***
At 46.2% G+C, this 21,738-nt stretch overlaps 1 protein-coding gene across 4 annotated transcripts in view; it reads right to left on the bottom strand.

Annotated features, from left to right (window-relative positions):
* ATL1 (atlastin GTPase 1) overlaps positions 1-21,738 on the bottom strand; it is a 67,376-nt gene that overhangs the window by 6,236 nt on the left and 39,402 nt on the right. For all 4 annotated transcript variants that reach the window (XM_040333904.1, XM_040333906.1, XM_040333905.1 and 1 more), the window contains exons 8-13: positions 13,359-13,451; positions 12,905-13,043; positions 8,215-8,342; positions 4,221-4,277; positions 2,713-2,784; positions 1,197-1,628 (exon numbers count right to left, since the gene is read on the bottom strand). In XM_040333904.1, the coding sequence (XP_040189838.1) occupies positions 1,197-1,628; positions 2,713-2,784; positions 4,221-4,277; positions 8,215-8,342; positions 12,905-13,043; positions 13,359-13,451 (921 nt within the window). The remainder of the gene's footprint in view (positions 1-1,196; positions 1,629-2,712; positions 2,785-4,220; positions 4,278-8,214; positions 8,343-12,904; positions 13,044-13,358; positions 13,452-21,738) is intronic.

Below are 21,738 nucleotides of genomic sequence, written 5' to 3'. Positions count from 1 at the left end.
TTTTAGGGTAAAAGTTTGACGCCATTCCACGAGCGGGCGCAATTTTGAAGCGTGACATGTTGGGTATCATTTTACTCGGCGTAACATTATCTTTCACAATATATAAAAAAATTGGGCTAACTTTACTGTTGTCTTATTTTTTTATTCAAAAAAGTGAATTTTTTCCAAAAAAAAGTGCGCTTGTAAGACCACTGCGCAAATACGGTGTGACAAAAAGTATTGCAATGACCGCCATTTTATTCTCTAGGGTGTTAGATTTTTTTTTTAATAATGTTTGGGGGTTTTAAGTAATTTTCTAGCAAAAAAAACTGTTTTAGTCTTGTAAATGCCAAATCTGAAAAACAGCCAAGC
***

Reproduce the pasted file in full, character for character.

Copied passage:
At 46.2% G+C, this 21,738-nt stretch overlaps 1 protein-coding gene across 4 annotated transcripts in view; it reads right to left on the bottom strand.

Annotated features, from left to right (window-relative positions):
* ATL1 (atlastin GTPase 1) overlaps positions 1-21,738 on the bottom strand; it is a 67,376-nt gene that overhangs the window by 6,236 nt on the left and 39,402 nt on the right. For all 4 annotated transcript variants that reach the window (XM_040333904.1, XM_040333906.1, XM_040333905.1 and 1 more), the window contains exons 8-13: positions 13,359-13,451; positions 12,905-13,043; positions 8,215-8,342; positions 4,221-4,277; positions 2,713-2,784; positions 1,197-1,628 (exon numbers count right to left, since the gene is read on the bottom strand). In XM_040333904.1, the coding sequence (XP_040189838.1) occupies positions 1,197-1,628; positions 2,713-2,784; positions 4,221-4,277; positions 8,215-8,342; positions 12,905-13,043; positions 13,359-13,451 (921 nt within the window). The remainder of the gene's footprint in view (positions 1-1,196; positions 1,629-2,712; positions 2,785-4,220; positions 4,278-8,214; positions 8,343-12,904; positions 13,044-13,358; positions 13,452-21,738) is intronic.

Below are 21,738 nucleotides of genomic sequence, written 5' to 3'. Positions count from 1 at the left end.
TTTTAGGGTAAAAGTTTGACGCCATTCCACGAGCGGGCGCAATTTTGAAGCGTGACATGTTGGGTATCATTTTACTCGGCGTAACATTATCTTTCACAATATATAAAAAAATTGGGCTAACTTTACTGTTGTCTTATTTTTTTATTCAAAAAAGTGAATTTTTTCCAAAAAAAAGTGCGCTTGTAAGACCACTGCGCAAATACGGTGTGACAAAAAGTATTGCAATGACCGCCATTTTATTCTCTAGGGTGTTAGATTTTTTTTTTAATAATGTTTGGGGGTTTTAAGTAATTTTCTAGCAAAAAAAACTGTTTTAGTCTTGTAAATGCCAAATCTGAAAAACAGCCAAGC